If you have shopped for telescopes recently, you may have come across various symbols, letter pairings, and codes that clearly mean something.
They often appear in the names and titles of telescopes along with numbers and other things that have some people scratching their heads. Each of these seemingly random pairings of words, numbers, and letters mean something and can tell you a great deal about the kind of telescope you are looking at without having to read deeply into the specifications.
One commonplace code is EQ which frequently appears in telescope names ranging from small budget scopes up to large expensive optical behemoths. As someone who has reviewed and profiled dozens of telescopes, I know exactly what these letters mean and a lot more.
EQ stands for equatorial and it tells us what kind of mount a particular telescope comes with. Many times, the name of a telescope will tell you the aperture size, the type of mount, and the type of telescope it is at a glance. For example, a telescope with a name like Celestron 130EQ Newtonian tells us that this is a 130mm Newtonian reflector mounted on an equatorial mount.
What EQ Mounts Are Good For…
Equatorial mounts are useful for things like astronomy and astrophotography because they take into account the rotation of the Earth during use. An equatorial mount aligns itself with the spin of the Earth so that it is parallel with the natural motion of the Earth. This allows you to keep a celestial object in view for much longer and easier than other kinds of mounts.
This is because, when compensating for the rotation of the Earth, you do not lose track of an object as quickly as other mounts. Instead of accounting for the motion of the Earth and the object in question, you only have to focus on the object’s motion. Remember, everything overhead is moving in some capacity, even if it does not seem that way.
Take Jupiter as an example. Without an equatorial mount keeping the Earth’s motion in mind, you would have to account for the spinning of the Earth which slowly moves which patches of sky are available to see at any given time, as well as the motion of Jupiter as it moves in its own rotation around the sun. By removing the motion of the Earth as a potential inhibiting movement, you are able to keep Jupiter in view with much less effort making the viewing experience more enjoyable.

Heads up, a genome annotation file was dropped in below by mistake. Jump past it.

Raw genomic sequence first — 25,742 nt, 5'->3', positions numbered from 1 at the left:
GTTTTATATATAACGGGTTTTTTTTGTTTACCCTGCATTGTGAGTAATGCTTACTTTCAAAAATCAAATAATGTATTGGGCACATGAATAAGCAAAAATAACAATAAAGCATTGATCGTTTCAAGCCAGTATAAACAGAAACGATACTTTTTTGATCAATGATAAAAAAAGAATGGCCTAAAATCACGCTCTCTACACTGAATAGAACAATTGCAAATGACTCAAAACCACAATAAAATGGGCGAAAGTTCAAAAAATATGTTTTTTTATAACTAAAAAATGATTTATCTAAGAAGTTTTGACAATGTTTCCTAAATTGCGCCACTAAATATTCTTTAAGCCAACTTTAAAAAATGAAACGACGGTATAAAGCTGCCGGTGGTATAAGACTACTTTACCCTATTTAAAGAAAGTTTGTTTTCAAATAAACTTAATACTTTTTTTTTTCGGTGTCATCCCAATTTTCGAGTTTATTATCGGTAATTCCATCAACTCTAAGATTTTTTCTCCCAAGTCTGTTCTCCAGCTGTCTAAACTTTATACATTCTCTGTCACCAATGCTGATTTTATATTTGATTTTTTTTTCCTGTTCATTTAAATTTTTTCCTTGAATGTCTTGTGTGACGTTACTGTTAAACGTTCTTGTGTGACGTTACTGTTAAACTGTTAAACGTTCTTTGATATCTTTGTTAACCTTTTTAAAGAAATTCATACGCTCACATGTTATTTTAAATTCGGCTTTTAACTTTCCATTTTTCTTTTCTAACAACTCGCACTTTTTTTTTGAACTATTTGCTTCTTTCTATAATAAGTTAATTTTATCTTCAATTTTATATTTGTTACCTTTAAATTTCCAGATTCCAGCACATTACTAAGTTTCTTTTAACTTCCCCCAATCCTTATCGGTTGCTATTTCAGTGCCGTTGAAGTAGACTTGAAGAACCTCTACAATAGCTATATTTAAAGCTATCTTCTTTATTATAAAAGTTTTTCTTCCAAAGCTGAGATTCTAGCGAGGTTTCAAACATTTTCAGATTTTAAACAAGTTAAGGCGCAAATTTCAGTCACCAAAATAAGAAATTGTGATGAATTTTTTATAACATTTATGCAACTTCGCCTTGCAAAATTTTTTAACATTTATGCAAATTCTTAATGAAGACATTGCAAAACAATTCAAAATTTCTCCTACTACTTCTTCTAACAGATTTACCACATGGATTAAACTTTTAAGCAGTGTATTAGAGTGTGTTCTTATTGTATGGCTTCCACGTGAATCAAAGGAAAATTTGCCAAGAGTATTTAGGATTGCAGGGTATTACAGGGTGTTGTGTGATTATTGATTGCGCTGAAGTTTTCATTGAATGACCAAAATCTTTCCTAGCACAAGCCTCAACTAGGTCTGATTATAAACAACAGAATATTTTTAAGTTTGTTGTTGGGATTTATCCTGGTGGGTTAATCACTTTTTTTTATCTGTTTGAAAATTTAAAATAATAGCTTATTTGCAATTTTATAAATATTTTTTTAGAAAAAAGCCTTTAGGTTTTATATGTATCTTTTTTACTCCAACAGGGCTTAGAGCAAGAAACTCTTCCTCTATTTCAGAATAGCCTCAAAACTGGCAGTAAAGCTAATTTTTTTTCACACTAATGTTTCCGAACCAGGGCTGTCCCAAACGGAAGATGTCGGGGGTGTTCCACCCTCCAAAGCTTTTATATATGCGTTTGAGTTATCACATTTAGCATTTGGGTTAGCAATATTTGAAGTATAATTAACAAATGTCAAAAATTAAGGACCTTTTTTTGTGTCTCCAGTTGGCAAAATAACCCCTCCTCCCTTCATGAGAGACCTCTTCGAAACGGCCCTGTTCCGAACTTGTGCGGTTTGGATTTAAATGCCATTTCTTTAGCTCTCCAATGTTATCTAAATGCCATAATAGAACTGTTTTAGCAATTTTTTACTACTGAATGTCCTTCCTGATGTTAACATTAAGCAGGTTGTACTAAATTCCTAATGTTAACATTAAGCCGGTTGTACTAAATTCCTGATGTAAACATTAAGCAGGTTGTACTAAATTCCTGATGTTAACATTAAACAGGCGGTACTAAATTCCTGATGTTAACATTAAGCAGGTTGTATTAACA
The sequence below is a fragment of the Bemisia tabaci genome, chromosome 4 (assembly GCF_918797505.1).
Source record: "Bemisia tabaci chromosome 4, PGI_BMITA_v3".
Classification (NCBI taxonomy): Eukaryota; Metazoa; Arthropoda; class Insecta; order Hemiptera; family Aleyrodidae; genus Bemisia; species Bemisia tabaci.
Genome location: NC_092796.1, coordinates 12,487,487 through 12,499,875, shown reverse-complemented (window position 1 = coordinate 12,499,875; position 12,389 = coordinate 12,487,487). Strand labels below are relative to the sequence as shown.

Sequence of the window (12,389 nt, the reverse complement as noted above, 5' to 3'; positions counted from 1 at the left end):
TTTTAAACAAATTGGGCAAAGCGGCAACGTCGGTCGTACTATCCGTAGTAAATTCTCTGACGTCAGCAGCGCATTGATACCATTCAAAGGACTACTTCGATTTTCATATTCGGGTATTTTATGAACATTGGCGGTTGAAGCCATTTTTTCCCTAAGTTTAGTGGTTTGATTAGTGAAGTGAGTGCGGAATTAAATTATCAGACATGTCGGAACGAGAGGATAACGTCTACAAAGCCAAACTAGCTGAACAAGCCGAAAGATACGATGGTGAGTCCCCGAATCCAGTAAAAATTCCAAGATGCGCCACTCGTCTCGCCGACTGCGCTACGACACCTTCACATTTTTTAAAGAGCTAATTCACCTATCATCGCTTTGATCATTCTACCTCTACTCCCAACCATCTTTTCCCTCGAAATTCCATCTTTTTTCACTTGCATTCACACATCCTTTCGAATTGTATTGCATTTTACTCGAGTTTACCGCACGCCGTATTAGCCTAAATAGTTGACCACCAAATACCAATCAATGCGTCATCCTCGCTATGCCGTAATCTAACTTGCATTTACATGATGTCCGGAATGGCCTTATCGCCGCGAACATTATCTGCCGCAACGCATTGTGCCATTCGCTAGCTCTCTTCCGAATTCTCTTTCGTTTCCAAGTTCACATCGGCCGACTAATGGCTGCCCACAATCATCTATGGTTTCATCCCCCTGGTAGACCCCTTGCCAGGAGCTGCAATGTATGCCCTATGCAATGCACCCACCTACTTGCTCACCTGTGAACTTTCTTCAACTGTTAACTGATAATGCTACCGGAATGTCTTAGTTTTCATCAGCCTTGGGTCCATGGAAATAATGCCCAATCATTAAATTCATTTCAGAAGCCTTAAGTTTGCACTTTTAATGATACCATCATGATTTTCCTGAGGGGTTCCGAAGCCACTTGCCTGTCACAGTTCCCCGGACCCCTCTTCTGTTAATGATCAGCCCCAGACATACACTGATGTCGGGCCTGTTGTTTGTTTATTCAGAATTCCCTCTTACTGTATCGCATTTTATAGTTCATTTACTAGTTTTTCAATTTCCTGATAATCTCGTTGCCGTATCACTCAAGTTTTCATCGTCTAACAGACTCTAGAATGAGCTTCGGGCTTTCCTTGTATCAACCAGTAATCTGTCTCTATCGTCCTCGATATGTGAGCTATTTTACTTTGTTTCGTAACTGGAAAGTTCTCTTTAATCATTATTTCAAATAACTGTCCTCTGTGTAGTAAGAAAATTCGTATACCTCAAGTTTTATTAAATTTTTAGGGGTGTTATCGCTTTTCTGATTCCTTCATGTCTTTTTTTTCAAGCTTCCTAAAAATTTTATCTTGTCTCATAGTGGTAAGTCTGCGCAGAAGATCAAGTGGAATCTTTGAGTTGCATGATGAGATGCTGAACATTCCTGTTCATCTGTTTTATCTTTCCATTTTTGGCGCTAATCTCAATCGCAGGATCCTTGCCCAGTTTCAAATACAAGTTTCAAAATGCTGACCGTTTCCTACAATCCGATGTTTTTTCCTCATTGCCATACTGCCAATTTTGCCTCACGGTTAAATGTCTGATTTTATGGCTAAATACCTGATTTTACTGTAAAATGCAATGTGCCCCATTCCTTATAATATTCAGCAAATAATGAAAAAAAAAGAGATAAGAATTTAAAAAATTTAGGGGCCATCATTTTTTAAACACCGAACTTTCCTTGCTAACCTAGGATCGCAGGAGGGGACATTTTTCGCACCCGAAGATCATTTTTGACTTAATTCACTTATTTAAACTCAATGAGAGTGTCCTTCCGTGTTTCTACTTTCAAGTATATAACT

Other Kinds of Mounts
While useful, equatorial mounts are just one kind of mount that is available for telescopes. Whenever you see EQ you know that it has an equatorial mount but there are other designations that tell you about different kinds of equipment that telescopes come with.
There is a variant of the equatorial mount called a German Equatorial Mount (GEM or GEQ) which is a popular version of the standard equatorial mount. The German style mount is able to easily align your telescope along the polar axis as well as the Earth’s rotational axis. Polar alignment allows for long term exposure of the night sky and has the sky spinning directly above your telescope instead of your scope following the motion of the Earth. This is used for those long timelapse videos and photos of the stars spinning overhead throughout the night.
AZ stands for altazimuth mount which is a common free moving mount. Compared to an equatorial mount that is designed to only be moved along one axis, an altazimuth mount moves along four. It is able to move up and down, side to side, with ease. This is a more freeing motion that allows telescope users to scan the sky more quickly but does not allow for easy motion tracking.
Learn The Code
Next time you are shopping for a new telescope or are doing research on new equipment, remember that those numbers and letters all mean something. Once you know what you’re looking for and looking at, the names will stop appearing strange and disjointed and will start reading like true words.
EQ stands for the equatorial mount. AZ for an altazimuth mount. The numbers are the size of the primary aperture. Together, these shorthand codes will save you time and energy allowing you to get a glimpse of the basic specs of almost any telescope at a mere glance.